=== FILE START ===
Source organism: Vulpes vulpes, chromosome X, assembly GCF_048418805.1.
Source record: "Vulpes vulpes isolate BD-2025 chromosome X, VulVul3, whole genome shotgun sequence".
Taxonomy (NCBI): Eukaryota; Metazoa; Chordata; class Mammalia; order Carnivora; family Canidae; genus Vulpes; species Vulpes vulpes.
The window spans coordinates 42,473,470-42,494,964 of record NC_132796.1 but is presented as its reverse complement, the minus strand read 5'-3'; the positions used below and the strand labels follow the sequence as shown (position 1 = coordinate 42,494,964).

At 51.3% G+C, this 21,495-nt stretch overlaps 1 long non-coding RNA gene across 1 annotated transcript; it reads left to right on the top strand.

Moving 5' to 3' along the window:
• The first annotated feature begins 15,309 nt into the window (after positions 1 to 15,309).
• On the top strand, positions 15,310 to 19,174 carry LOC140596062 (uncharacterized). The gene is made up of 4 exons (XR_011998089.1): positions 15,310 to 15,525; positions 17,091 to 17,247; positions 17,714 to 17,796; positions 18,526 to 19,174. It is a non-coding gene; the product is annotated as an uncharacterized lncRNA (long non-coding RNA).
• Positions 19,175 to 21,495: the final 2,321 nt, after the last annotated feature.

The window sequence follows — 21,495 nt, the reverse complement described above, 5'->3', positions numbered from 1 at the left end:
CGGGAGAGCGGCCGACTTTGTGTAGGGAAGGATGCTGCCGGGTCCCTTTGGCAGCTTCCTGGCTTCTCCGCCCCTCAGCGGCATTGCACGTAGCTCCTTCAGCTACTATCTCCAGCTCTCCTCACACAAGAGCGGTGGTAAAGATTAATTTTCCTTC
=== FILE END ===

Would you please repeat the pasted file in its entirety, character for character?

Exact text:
Source organism: Vulpes vulpes, chromosome X, assembly GCF_048418805.1.
Source record: "Vulpes vulpes isolate BD-2025 chromosome X, VulVul3, whole genome shotgun sequence".
Taxonomy (NCBI): Eukaryota; Metazoa; Chordata; class Mammalia; order Carnivora; family Canidae; genus Vulpes; species Vulpes vulpes.
The window spans coordinates 42,473,470-42,494,964 of record NC_132796.1 but is presented as its reverse complement, the minus strand read 5'-3'; the positions used below and the strand labels follow the sequence as shown (position 1 = coordinate 42,494,964).

At 51.3% G+C, this 21,495-nt stretch overlaps 1 long non-coding RNA gene across 1 annotated transcript; it reads left to right on the top strand.

Moving 5' to 3' along the window:
• The first annotated feature begins 15,309 nt into the window (after positions 1 to 15,309).
• On the top strand, positions 15,310 to 19,174 carry LOC140596062 (uncharacterized). The gene is made up of 4 exons (XR_011998089.1): positions 15,310 to 15,525; positions 17,091 to 17,247; positions 17,714 to 17,796; positions 18,526 to 19,174. It is a non-coding gene; the product is annotated as an uncharacterized lncRNA (long non-coding RNA).
• Positions 19,175 to 21,495: the final 2,321 nt, after the last annotated feature.

The window sequence follows — 21,495 nt, the reverse complement described above, 5'->3', positions numbered from 1 at the left end:
CGGGAGAGCGGCCGACTTTGTGTAGGGAAGGATGCTGCCGGGTCCCTTTGGCAGCTTCCTGGCTTCTCCGCCCCTCAGCGGCATTGCACGTAGCTCCTTCAGCTACTATCTCCAGCTCTCCTCACACAAGAGCGGTGGTAAAGATTAATTTTCCTTC